Outpatients may go for certain treatments or medication as and when required.
Partial hospitalisation sees patients attend all the courses and treatments throughout the day before returning to their own home at night.
The difference of treatment length and service depends on the patient themselves and how far along the road to rehabilitation they are. More severe cases will need to be admitted on an inpatient basis, whereas those who are doing well with their rehab may only be required to attend sessions as a way to check in and remind themselves of the lessons learnt.
There are many things that people will need to learn during their stay in a drug rehab centre and one of the most important of these will be how to deal with relapse triggers. These are the obstacles in the path of early recovery that the individual is likely to have to deal with.
It is of really important that people in Reading who are trying to break away from addiction are aware of these relapse triggers so that they can be completely avoided. One of the best places to pick up this knowledge will be in a drug and alcohol rehab.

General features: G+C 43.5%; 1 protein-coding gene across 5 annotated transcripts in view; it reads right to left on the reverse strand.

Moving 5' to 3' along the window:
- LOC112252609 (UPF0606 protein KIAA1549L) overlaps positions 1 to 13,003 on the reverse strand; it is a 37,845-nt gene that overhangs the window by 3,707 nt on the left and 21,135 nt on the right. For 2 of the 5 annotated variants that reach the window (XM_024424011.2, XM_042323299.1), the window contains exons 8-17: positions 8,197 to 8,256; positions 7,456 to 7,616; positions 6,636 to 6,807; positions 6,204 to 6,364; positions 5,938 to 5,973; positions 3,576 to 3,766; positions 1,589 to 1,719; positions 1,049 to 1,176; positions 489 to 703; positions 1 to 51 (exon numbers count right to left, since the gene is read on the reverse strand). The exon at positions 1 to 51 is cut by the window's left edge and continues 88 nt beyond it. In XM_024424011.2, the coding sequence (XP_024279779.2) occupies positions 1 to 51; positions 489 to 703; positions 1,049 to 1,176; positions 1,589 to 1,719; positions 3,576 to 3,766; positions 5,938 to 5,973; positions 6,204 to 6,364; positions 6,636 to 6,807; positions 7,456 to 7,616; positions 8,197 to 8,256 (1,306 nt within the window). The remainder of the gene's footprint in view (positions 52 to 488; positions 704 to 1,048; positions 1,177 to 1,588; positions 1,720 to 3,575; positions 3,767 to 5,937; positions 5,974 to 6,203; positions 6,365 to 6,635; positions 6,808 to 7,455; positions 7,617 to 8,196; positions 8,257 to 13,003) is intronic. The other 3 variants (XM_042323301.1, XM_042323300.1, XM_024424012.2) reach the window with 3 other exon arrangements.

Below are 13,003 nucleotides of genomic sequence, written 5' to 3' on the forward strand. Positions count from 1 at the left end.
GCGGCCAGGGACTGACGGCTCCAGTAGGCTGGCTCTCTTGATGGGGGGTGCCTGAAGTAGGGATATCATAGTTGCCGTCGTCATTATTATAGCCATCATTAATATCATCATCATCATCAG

Relapse Triggers to Avoid in Recovery
There are many potential relapse triggers that people in Reading will have to deal with when trying to break away from an addiction. Some of the most common of these will include:
- One of the most dangerous things for people to do in early recovery is to allow themselves to fall into boredom. The danger of this is that they can then begin to think about all they are missing by not using alcohol and drugs. In most cases, boredom can be avoided because there is an almost endless number of activities that people can enjoy in recovery. In some cases, the individual will be allowing themselves to become bored because they view recovery as being similar to serving a prison sentence. This attitude means that they are setting themselves up for relapse.